See: Rabanco Waste Site Lease Is Terminated .
news.google.com/newspapers?nid=860&dat=19940809...
citizens groups had been concerned about the transfer, of hazardous ... under the 950000 settlement of a 1987 lawsuit Rabanco filed against Grant County. ...

ALL of the people surrounding the facility, especially downwind for over a hundred miles, were contacted either in person or by public newspaper and local fliers, to participate. We formed citizen groups, in communities and unincorporated areas, to keep up on the available information on the permit process. These local people traveled to testify at the DOE permitting hearings, showing slides of the rural farming, recreation areas, communities, schools etc.

We had every farmer and rancher contact their commodity product organizations: Farm Bureau, cattleman's Assoc., wheat growers, hay growers, corn producers, potato growers, dairymen, hog producers, every possible marketing group, to document the value of their crops and show the damage that even the hint of contamination would do to their markets.

We asked our state colleges to help by enlisting their geology students to research the effects of contaminated dust damage to the ground water supply; looking up already established geological surveys on ground water locations, bedrock fault lines, and all sources of contamination by surface water runoff.

We contacted the State and Federal agencies for fish, game, bird and wildlife sanctuaries, parks, to enlist their help and gather information on all the details under their jurisdiction. We have a couple fish- farms that have open ponds, national wildlife refuges, and other federal protected areas that we documented at every DOE hearing.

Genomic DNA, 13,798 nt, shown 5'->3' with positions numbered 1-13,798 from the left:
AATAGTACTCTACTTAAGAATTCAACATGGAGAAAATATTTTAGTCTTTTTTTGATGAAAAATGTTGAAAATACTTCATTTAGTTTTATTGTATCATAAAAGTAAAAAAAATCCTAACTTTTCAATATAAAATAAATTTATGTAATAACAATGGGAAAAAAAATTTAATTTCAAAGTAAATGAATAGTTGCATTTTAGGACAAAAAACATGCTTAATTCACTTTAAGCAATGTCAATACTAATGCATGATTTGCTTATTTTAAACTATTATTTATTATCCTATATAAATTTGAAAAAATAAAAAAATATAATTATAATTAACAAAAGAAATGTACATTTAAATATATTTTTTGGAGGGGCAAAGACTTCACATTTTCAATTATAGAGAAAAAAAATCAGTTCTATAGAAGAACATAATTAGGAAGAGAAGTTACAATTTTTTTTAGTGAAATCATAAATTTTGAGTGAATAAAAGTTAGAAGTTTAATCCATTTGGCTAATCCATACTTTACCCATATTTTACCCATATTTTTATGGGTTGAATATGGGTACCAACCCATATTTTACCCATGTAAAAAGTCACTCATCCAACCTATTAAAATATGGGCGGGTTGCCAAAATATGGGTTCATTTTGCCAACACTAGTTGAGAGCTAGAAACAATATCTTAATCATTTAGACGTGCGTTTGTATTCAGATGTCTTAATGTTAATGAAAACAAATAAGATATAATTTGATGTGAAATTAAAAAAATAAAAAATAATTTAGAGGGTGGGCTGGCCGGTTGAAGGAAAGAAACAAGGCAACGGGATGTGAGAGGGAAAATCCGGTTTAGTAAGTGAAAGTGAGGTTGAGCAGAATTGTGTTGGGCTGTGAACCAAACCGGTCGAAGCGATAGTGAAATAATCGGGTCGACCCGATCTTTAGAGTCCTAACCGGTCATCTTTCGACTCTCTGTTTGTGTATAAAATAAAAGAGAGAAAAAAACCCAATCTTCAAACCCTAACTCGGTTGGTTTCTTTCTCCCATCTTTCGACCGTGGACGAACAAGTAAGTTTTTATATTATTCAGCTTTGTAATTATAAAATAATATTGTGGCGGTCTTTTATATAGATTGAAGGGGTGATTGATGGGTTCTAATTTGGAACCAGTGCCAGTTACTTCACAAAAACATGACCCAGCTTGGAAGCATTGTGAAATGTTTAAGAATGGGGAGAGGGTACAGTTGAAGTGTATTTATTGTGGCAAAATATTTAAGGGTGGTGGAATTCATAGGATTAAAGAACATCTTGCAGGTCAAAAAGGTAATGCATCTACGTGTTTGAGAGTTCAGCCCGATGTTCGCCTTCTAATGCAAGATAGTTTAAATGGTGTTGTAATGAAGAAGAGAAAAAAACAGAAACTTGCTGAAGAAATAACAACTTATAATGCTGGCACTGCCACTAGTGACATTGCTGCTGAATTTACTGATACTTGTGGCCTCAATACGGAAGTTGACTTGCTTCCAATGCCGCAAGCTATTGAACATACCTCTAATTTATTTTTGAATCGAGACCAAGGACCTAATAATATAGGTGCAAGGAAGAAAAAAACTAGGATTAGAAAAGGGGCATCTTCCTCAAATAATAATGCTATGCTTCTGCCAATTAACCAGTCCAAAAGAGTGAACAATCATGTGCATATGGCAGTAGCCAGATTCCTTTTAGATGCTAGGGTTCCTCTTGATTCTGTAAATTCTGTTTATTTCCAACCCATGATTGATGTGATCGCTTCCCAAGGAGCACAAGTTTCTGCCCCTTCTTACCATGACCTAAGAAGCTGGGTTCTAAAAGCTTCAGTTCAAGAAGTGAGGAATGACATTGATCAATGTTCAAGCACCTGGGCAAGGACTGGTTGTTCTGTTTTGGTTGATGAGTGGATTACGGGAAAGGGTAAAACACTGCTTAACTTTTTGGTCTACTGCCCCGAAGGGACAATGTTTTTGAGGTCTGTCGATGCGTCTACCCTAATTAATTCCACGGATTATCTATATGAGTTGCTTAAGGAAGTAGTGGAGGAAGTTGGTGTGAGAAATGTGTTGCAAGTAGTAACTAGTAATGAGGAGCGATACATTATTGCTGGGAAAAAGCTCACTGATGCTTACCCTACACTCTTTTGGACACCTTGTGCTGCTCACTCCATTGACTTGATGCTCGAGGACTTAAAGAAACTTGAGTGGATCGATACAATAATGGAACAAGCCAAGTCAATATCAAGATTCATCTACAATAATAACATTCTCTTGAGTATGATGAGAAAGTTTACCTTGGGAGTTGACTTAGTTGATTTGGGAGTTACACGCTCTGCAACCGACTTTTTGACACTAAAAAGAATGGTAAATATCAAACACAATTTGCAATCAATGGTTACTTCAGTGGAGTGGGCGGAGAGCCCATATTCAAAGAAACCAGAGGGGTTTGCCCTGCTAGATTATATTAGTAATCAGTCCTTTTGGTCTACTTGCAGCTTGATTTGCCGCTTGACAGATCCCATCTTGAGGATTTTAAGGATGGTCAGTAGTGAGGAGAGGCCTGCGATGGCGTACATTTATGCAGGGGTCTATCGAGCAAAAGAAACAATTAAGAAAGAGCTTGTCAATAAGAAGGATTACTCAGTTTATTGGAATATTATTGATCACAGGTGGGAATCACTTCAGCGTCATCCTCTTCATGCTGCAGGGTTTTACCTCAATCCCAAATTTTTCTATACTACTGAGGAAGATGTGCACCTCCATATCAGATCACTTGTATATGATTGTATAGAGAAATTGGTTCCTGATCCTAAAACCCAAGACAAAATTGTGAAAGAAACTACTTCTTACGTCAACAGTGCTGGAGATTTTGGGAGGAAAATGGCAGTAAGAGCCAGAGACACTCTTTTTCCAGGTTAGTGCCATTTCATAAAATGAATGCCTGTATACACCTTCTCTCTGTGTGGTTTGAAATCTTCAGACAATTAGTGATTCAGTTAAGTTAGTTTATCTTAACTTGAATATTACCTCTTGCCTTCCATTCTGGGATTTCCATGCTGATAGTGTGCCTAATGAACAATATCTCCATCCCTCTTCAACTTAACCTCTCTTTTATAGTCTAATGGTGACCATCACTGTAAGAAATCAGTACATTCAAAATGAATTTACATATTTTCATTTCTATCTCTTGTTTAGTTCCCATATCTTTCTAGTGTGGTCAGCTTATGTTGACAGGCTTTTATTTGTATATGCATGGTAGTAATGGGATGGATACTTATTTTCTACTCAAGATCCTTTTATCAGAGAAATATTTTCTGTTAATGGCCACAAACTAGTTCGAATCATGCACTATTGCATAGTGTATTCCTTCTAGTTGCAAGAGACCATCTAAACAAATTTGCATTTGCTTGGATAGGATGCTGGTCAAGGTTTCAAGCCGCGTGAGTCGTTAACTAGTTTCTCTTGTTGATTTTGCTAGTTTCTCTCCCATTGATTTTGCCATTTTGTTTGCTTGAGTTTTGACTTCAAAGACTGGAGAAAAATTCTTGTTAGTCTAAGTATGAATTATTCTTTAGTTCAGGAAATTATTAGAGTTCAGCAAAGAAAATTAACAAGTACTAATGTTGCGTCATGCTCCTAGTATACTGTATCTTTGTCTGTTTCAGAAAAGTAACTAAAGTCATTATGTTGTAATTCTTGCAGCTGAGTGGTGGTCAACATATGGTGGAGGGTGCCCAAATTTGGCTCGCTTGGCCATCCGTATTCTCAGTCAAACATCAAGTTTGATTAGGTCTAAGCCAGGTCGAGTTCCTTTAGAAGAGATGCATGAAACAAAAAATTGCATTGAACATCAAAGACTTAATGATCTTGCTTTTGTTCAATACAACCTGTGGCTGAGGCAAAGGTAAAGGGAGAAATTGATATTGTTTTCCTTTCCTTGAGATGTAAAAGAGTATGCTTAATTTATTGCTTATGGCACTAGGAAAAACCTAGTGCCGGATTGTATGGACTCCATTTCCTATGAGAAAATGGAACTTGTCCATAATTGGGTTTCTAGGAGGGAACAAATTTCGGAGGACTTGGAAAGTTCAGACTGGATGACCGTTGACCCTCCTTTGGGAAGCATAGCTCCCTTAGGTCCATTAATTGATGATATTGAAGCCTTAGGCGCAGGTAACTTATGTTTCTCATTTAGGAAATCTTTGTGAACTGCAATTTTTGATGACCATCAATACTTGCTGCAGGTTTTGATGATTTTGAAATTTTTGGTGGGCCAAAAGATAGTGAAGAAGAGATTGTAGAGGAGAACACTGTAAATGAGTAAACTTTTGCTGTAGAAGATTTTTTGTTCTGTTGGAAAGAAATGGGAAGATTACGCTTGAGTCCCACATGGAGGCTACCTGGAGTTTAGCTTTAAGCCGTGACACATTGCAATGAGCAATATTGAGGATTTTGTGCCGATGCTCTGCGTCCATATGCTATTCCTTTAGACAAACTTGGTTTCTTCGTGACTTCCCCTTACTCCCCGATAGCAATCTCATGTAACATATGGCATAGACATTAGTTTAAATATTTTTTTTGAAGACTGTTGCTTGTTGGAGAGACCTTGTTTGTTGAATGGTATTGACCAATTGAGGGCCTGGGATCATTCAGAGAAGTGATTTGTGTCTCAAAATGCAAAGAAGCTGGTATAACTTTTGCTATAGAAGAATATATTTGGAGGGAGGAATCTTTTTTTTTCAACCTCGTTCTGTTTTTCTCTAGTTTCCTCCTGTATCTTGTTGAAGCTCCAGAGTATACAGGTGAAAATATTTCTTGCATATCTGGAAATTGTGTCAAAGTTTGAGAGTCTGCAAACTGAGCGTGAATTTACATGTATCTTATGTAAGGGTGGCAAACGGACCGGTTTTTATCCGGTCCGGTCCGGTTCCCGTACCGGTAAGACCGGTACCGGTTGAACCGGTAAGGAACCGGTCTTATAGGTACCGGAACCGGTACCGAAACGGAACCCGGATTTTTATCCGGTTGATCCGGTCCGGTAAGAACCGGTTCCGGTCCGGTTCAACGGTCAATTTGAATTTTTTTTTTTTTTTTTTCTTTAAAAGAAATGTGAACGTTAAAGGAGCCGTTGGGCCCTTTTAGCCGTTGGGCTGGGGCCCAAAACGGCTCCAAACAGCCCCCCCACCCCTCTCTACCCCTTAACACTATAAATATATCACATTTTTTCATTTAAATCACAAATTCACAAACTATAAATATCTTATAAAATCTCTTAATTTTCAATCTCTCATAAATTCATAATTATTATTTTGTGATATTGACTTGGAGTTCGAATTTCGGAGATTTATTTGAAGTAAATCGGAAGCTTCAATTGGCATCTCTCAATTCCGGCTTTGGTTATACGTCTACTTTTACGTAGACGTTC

Finally, we demanded an UP-FRONT, GUARANTEED BOND AGAINST FUTURE DAMAGES be placed upon the company, and it's parent companies, as part of the cost of doing this business in our location. For your huge project, a secured cash bond, in the TRILLIONS OF DOLLARS, should be set aside to mitigate ALL the possible damages that will occur over the lifetime of the facility. And an “End-of-life Facility Clean-up Bond”, for Trillions of dollars, that will restore the entire length of the project to its original pristine state, needs to be required, as part of the permit process.

You already know that at least a dozen mishaps of contamination of ground, water, and air have occurred in the first few hundred miles of the project – and the real stress on the facility has not even begun yet. Demand huge amounts of money UP FRONT, for damages, making the true cost of the project obvious to the DOE, the public, and corporate money bags financing the project. When the corporate sponsors know the “project profits” are limited by damage mitigation, they'll drop the project like a very hot potato.

Carolyn DuVall
carolyn.duvall@gmail.com

Joe HeinbaughJan 14 2012 01:24 PM

I truly hope that our current administration can have the guts to take a stand against this project. Crazy that so many politicians over look so many issues with this pipeline.

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Switchboard is the staff blog of the Natural Resources Defense Council, the nation’s most effective environmental group. For more about our work, including in-depth policy documents, action alerts and ways you can contribute, visit NRDC.org.